Scientists have developed a detailed analysis of how 22 recent hurricanes would be different if they formed under the conditions predicted for the late 21st century.
While each storm’s transformation would be unique, on balance, the hurricanes would become a little stronger, a little slower-moving, and a lot wetter.
In one example, Hurricane Ike — which killed more than 100 people and devastated parts of the U.S. Gulf Coast in 2008 — could have 13 percent stronger winds, move 17 percent slower, and be 34 percent wetter if it formed in a future, warmer climate.
Other storms could become slightly weaker (for example, Hurricane Ernesto) or move slightly faster (such as Hurricane Gustav). None would become drier. The rainfall rate of simulated future storms would increase by an average of 24 percent.
The study, led by scientists at the National Center for Atmospheric Research (NCAR) and published in the Journal of Climate, compares high-resolution computer simulations of more than 20 historical, named Atlantic storms with a second set of simulations that are identical but for a warmer, wetter climate that’s consistent with the average scientific projections for the end of the century.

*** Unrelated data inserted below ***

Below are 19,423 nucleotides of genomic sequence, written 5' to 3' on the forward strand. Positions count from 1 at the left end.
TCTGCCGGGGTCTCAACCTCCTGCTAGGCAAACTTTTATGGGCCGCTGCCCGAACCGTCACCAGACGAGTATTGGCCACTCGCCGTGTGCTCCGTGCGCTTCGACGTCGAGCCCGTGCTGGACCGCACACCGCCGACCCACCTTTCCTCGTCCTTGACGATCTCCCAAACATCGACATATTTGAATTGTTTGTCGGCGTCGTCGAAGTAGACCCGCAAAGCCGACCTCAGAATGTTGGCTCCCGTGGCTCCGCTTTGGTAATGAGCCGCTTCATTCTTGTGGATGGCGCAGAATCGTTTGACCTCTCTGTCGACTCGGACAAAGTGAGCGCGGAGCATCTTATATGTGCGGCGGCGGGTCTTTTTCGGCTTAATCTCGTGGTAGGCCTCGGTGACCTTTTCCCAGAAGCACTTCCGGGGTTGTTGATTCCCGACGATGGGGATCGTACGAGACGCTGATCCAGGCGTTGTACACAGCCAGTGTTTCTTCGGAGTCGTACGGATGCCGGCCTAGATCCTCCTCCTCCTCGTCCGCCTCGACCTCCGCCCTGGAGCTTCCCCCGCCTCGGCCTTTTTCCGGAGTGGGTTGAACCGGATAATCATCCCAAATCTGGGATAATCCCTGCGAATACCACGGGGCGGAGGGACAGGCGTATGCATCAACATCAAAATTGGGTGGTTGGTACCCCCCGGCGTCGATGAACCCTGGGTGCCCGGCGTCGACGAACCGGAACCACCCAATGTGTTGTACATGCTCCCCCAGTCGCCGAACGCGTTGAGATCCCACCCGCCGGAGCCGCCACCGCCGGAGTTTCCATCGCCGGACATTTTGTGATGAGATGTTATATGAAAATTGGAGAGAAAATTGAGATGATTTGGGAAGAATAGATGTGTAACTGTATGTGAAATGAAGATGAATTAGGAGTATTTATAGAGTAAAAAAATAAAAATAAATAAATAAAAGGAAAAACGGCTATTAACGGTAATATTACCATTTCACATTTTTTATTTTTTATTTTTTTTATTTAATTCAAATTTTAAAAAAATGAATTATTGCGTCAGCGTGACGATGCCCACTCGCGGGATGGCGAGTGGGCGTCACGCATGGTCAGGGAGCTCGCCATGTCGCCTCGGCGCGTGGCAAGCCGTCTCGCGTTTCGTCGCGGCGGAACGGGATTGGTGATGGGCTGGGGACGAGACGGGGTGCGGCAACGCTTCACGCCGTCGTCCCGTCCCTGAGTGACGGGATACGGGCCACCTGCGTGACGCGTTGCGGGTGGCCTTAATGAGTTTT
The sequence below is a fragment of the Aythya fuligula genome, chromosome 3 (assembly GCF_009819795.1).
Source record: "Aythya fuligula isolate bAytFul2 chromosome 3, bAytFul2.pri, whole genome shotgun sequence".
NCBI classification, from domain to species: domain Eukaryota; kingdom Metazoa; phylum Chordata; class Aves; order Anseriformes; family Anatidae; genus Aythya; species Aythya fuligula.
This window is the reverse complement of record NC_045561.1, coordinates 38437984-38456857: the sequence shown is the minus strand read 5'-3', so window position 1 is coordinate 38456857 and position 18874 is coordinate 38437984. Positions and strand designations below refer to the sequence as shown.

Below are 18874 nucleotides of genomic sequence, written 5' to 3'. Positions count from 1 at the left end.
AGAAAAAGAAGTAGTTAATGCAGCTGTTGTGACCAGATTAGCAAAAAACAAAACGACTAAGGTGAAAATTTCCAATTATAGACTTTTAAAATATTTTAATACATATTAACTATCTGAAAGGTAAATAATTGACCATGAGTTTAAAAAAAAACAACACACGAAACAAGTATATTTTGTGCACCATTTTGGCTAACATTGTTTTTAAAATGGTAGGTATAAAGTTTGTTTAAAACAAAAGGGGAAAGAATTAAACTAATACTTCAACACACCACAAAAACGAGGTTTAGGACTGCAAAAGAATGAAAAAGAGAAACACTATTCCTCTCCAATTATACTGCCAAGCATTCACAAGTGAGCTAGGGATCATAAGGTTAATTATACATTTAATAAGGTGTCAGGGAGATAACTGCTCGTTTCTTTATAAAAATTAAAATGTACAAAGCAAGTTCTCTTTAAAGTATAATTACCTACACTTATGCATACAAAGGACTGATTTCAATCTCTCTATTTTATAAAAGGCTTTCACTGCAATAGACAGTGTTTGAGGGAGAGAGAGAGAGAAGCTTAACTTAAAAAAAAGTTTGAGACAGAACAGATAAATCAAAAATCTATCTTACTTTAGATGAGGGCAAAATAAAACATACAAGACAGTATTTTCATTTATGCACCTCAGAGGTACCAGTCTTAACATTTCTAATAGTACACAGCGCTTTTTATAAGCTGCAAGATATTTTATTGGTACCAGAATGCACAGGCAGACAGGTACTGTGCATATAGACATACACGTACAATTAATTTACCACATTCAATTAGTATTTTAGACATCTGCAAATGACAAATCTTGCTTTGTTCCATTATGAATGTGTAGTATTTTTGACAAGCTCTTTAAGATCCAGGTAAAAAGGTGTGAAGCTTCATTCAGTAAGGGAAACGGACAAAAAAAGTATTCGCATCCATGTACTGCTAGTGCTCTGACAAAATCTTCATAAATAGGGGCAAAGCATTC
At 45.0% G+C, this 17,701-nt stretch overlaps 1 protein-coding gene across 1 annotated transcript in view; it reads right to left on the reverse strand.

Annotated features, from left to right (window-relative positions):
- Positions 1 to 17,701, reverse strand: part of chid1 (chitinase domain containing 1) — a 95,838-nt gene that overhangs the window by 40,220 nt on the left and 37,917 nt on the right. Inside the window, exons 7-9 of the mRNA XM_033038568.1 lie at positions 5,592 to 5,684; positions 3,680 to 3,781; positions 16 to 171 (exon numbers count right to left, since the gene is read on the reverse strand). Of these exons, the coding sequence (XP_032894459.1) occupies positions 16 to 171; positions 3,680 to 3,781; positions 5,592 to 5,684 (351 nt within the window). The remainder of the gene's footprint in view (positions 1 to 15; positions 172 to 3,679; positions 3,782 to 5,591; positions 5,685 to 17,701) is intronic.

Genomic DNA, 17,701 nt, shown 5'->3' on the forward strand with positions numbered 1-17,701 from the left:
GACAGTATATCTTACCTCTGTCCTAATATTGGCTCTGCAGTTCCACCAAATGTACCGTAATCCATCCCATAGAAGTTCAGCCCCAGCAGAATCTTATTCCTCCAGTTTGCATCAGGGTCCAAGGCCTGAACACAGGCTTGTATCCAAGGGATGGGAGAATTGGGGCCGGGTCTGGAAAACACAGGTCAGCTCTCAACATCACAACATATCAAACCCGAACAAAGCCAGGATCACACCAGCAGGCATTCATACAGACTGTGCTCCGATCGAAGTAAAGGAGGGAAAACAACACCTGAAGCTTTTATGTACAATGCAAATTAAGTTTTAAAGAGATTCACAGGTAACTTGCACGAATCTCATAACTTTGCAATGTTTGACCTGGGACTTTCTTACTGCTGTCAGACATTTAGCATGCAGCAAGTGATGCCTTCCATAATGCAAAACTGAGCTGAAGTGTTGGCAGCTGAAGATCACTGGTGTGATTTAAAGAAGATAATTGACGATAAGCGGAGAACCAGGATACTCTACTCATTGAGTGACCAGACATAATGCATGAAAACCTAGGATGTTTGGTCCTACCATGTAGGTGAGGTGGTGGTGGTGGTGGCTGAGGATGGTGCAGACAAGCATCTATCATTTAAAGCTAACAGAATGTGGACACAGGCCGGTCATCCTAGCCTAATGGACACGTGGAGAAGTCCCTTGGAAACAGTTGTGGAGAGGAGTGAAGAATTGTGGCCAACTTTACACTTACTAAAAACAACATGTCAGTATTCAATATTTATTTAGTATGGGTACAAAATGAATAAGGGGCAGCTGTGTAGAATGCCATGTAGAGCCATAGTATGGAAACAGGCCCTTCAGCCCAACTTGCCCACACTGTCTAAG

A future with Hurricane Harvey-like rains
“Our research suggests that future hurricanes could drop significantly more rain,” said NCAR scientist Ethan Gutmann, who led the study. “Hurricane Harvey demonstrated last year just how dangerous that can be.”
Harvey produced more than 4 feet of rain in some locations, breaking records and causing devastating flooding across the Houston area.
The research was funded by the National Science Foundation (NSF), which is NCAR’s sponsor, and by DNV GL (Det Norske Veritas Germanischer Lloyd), a global quality assurance and risk management company.
“This study shows that the number of strong hurricanes, as a percent of total hurricanes each year, may increase,” said Ed Bensman, a program director in NSF’s Division of Atmospheric and Geospace Sciences, which supported the study. “With increasing development along coastlines, that has important implications for future storm damage.”
Read more at National Science Foundation